Samar Shams, Practice Development Lawyer at Lewis Silkin LLP, looks at identity and the role creativity will play in the future world of work.
‘Art is the definition of sanity. It is the definition of self-realisation.’ Louise Bourgeois
Expression and interpretation are central to the development of identity, but we find ourselves distanced from both. Changes in the world of work including the gig economy, the growth of the creative sector and universal basic income could improve our connection to our creativity.
Society discourages people from recognising their creativity. The delineation of creative and non-creative people is perpetuated by a division of labour that has been in place since the agricultural revolution, when food surpluses led to larger populations, which in turn lead to towns and specialisation of occupations. The industrial revolution narrowed the possibilities for creative work. People became engaged in non-creative, repetitive factory tasks. The pervasive and varied creative work of craftsmen and skilled artisans largely disappeared.
Art is the preserve of the professional artist and creativity is perceived narrowly because of our society’s reliance on quantification. The innovation charity Nesta notes that the concept of creativity reflected in governmental estimates of the economic contributions of the ‘creative industries’ is constrained by the “need, for official measurement purposes, to treat occupations discretely as either ‘creative’ or not.” Music industry thought leader Brian Eno posits “Art is everything you don’t have to do.” He sees anything beyond the basic animal activities, such as eating, as engaging one’s creativity. However, it is evident that people do not recognise their exercise of creativity in activities such as choosing a hairstyle: It is very common to hear people say things like “I wish I were creative” or “I don’t have a creative bone in my body.”
The development of modern art also distanced people from interpretation. In challenging establishment art, the avant-garde alienated the masses, who found their art incomprehensible; Marcel Duchamp’s piece “Fountain”, a ready-made urinal, is a seminal example.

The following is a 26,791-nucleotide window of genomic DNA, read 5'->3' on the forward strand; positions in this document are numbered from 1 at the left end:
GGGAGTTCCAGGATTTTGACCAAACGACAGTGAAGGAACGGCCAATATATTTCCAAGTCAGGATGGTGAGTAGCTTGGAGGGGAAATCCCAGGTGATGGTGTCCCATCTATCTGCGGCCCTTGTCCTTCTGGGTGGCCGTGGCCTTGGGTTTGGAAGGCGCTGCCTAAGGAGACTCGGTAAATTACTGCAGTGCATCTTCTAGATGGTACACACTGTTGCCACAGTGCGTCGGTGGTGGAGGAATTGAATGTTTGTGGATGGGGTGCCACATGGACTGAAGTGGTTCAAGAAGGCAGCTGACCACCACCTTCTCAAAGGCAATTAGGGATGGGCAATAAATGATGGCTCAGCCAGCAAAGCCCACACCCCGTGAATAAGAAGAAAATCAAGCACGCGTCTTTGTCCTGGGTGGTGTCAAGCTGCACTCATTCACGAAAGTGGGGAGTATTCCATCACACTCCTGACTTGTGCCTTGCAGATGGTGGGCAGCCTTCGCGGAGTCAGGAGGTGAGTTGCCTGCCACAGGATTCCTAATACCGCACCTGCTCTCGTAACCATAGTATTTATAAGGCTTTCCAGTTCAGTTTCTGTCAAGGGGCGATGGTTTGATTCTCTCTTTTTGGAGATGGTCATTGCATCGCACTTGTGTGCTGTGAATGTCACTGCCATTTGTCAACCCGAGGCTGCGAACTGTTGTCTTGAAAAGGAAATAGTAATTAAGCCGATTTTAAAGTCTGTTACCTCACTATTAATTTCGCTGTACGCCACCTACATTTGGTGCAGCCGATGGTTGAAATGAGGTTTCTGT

One might argue that social media allows for expression and interpretation on an unprecedented scale. However, expression and interpretation via social media are limited in terms of capacity for meaning and the development of identity. We record our experiences instead of experiencing them. For example, watching a concert you attend through a screen on your phone so you can show it to someone later who will not actually experience the concert, just as you have not actually experienced the concert, does not constitute meaningful experience.
We also propagate falsehoods knowingly and unknowingly through social media. A common manifestation of the distortion of reality via social media is the disproportionate posting of happy family images. The Anna Karenina principle that all happy families are alike is evident on Facebook. Although one can use any form of expression to propagate falsehoods, relatively little accountability exists in the virtual world.
The dilution of meaning through the falsehoods and fake news pervading social media leaves a vacuum which post-truth rushes in to fill. Sources of information prescribe emotions, instead of providing meaningful information that people can use to develop their opinions independently.
A few developments point to people exercising expression, interpretation and creativity more in future.
The distinction between artist and non-artist is blurring. It is already common for artists to be ‘double-jobbers’, i.e. to make at least part of their living from work other than art.
A person now commonly changes jobs several times over the course of their lifetime. The gig economy is diluting the general division of labour that has been in place for millennia. Like other roles, the role of artist is becoming less defined and distinct, as people take on whatever pieces of work are suitable and available. People might take on a wider variety of work, increasing the chances of their taking on work with a creative element. As the distinction between artist and non-artist roles blurs, exercising creativity will normalise more generally.